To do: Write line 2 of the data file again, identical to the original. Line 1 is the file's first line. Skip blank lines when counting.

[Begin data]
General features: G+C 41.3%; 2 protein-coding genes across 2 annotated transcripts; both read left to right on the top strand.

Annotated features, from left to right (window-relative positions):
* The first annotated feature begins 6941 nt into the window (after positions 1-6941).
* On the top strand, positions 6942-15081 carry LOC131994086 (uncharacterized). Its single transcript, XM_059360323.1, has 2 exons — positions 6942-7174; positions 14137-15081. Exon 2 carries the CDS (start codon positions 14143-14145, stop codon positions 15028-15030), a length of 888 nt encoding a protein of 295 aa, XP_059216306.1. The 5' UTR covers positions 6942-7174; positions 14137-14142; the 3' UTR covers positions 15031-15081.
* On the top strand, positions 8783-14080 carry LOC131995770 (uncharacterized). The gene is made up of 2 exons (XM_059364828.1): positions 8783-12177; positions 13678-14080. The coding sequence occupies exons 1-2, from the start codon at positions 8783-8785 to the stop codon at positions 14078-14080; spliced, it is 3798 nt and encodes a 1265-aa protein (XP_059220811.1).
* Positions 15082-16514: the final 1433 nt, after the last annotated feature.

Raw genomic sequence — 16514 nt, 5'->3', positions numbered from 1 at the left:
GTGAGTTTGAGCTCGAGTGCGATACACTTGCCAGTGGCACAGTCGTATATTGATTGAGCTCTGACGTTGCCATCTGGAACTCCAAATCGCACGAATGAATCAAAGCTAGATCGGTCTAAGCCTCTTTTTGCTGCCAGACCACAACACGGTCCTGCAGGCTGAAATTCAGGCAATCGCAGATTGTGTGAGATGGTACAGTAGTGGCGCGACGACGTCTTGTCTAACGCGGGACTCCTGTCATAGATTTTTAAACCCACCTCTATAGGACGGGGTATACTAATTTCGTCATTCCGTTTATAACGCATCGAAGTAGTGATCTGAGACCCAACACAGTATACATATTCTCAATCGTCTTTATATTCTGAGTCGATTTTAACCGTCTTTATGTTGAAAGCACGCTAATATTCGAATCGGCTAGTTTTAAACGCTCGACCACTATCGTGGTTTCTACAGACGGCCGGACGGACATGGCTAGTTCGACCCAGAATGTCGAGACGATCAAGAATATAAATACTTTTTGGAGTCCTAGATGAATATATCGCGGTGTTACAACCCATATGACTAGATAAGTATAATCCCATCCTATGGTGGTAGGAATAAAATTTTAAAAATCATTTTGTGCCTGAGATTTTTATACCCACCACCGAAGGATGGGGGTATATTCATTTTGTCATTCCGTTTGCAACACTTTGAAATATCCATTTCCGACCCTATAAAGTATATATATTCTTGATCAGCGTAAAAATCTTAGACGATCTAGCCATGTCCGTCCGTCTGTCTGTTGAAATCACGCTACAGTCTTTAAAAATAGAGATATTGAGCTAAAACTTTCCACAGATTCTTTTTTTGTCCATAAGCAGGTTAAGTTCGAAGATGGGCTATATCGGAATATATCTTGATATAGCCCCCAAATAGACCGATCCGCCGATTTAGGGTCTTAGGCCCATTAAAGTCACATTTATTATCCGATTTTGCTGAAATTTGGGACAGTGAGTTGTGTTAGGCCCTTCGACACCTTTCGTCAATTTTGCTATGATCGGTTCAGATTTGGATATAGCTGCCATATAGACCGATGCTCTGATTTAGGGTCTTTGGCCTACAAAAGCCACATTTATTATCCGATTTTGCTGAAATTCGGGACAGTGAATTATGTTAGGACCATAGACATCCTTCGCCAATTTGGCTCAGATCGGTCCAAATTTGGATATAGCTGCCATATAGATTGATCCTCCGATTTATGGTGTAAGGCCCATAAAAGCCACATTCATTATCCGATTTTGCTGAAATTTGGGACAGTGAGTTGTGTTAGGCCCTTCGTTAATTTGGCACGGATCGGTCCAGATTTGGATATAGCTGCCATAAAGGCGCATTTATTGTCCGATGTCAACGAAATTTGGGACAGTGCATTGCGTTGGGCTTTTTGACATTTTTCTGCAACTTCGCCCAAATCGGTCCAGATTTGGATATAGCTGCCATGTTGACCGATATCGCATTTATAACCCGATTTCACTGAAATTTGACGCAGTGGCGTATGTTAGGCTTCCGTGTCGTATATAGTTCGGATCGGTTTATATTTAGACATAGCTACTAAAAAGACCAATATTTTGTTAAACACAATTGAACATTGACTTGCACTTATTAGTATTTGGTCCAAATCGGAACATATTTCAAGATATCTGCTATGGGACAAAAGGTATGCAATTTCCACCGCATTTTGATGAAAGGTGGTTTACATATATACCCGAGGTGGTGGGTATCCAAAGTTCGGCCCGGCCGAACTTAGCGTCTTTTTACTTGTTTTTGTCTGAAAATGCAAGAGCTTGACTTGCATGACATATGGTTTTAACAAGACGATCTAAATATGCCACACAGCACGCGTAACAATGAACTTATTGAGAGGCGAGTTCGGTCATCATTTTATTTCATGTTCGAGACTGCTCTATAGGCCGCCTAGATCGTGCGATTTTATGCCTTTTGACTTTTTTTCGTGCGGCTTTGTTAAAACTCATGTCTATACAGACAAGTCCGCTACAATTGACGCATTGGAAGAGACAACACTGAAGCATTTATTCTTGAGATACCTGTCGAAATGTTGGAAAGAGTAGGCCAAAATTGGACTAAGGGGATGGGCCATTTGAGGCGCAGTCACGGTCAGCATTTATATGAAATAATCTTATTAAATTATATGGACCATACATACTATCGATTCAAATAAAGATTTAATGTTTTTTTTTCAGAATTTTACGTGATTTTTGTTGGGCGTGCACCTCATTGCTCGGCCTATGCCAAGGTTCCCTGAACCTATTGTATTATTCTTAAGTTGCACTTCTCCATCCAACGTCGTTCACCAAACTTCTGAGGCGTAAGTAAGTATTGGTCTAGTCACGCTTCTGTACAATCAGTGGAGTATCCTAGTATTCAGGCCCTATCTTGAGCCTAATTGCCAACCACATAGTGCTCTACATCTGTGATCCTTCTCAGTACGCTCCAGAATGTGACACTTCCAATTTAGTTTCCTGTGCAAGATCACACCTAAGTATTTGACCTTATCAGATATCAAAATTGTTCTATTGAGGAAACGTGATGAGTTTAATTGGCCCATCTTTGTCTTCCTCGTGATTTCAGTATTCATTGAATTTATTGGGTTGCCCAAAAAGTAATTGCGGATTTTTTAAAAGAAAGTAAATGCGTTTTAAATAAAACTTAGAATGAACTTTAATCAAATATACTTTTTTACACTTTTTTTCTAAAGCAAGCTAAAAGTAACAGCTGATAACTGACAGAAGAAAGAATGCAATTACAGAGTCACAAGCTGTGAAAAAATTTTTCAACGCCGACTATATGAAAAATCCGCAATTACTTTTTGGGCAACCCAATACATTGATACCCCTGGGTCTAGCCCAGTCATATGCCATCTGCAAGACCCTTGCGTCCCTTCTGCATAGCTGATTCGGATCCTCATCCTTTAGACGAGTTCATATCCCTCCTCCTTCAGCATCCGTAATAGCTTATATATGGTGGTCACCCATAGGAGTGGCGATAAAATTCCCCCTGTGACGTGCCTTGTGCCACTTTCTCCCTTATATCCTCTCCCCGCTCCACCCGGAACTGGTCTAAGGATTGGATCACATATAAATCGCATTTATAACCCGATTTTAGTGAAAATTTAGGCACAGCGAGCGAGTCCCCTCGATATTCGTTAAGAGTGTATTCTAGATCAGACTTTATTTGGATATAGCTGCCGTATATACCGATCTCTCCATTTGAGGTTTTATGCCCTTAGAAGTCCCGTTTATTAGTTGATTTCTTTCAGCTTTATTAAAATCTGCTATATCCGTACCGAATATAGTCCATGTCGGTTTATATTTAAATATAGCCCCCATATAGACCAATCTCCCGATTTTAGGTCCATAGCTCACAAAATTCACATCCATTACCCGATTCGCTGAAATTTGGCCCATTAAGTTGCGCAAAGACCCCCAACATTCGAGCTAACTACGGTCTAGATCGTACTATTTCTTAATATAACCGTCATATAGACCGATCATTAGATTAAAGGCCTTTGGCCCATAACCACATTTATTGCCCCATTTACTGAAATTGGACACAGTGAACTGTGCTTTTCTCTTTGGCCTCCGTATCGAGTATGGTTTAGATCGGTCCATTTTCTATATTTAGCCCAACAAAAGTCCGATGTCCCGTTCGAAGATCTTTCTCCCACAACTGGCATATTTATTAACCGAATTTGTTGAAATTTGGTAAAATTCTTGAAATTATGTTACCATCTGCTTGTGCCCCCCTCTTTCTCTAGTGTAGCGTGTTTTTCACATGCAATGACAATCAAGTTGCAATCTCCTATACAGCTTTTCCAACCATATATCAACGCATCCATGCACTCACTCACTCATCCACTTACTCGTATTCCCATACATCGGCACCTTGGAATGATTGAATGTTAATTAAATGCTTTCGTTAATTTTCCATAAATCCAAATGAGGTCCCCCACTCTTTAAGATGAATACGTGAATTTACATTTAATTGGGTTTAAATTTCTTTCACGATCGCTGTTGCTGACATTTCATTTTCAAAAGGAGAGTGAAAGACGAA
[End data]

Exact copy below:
Annotated features, from left to right (window-relative positions):